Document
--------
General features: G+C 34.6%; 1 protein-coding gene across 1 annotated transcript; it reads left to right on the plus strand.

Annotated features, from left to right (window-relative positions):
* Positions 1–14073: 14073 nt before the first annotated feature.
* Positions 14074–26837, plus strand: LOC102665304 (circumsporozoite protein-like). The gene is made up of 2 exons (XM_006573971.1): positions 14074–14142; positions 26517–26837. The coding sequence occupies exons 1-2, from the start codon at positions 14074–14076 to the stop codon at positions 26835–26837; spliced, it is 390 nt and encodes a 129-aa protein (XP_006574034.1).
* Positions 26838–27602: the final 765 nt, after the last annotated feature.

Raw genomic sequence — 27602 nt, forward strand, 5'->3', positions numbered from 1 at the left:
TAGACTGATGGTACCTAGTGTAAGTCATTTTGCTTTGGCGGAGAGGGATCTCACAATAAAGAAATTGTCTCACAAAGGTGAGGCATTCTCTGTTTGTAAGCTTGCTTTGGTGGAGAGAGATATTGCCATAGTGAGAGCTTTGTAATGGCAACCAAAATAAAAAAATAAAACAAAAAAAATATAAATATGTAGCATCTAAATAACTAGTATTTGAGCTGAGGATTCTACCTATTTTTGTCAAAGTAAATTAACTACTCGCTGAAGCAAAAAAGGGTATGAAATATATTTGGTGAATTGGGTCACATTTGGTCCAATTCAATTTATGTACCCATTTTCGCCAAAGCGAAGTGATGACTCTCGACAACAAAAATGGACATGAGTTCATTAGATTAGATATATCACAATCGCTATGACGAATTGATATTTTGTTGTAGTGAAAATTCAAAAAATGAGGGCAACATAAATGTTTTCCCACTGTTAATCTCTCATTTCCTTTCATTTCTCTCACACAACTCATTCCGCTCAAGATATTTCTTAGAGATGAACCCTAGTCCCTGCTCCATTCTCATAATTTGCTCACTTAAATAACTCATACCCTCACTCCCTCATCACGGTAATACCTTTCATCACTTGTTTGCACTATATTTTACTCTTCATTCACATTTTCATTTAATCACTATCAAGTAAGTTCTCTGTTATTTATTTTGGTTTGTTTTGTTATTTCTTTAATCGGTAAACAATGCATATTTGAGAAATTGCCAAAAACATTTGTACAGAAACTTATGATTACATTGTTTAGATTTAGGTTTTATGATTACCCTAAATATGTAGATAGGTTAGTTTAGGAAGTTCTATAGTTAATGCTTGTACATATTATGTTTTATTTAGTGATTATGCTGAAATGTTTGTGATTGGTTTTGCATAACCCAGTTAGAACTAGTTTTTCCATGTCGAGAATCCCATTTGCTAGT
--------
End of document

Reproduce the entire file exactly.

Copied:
General features: G+C 34.6%; 1 protein-coding gene across 1 annotated transcript; it reads left to right on the plus strand.

Annotated features, from left to right (window-relative positions):
* Positions 1–14073: 14073 nt before the first annotated feature.
* Positions 14074–26837, plus strand: LOC102665304 (circumsporozoite protein-like). The gene is made up of 2 exons (XM_006573971.1): positions 14074–14142; positions 26517–26837. The coding sequence occupies exons 1-2, from the start codon at positions 14074–14076 to the stop codon at positions 26835–26837; spliced, it is 390 nt and encodes a 129-aa protein (XP_006574034.1).
* Positions 26838–27602: the final 765 nt, after the last annotated feature.

Raw genomic sequence — 27602 nt, forward strand, 5'->3', positions numbered from 1 at the left:
TAGACTGATGGTACCTAGTGTAAGTCATTTTGCTTTGGCGGAGAGGGATCTCACAATAAAGAAATTGTCTCACAAAGGTGAGGCATTCTCTGTTTGTAAGCTTGCTTTGGTGGAGAGAGATATTGCCATAGTGAGAGCTTTGTAATGGCAACCAAAATAAAAAAATAAAACAAAAAAAATATAAATATGTAGCATCTAAATAACTAGTATTTGAGCTGAGGATTCTACCTATTTTTGTCAAAGTAAATTAACTACTCGCTGAAGCAAAAAAGGGTATGAAATATATTTGGTGAATTGGGTCACATTTGGTCCAATTCAATTTATGTACCCATTTTCGCCAAAGCGAAGTGATGACTCTCGACAACAAAAATGGACATGAGTTCATTAGATTAGATATATCACAATCGCTATGACGAATTGATATTTTGTTGTAGTGAAAATTCAAAAAATGAGGGCAACATAAATGTTTTCCCACTGTTAATCTCTCATTTCCTTTCATTTCTCTCACACAACTCATTCCGCTCAAGATATTTCTTAGAGATGAACCCTAGTCCCTGCTCCATTCTCATAATTTGCTCACTTAAATAACTCATACCCTCACTCCCTCATCACGGTAATACCTTTCATCACTTGTTTGCACTATATTTTACTCTTCATTCACATTTTCATTTAATCACTATCAAGTAAGTTCTCTGTTATTTATTTTGGTTTGTTTTGTTATTTCTTTAATCGGTAAACAATGCATATTTGAGAAATTGCCAAAAACATTTGTACAGAAACTTATGATTACATTGTTTAGATTTAGGTTTTATGATTACCCTAAATATGTAGATAGGTTAGTTTAGGAAGTTCTATAGTTAATGCTTGTACATATTATGTTTTATTTAGTGATTATGCTGAAATGTTTGTGATTGGTTTTGCATAACCCAGTTAGAACTAGTTTTTCCATGTCGAGAATCCCATTTGCTAGT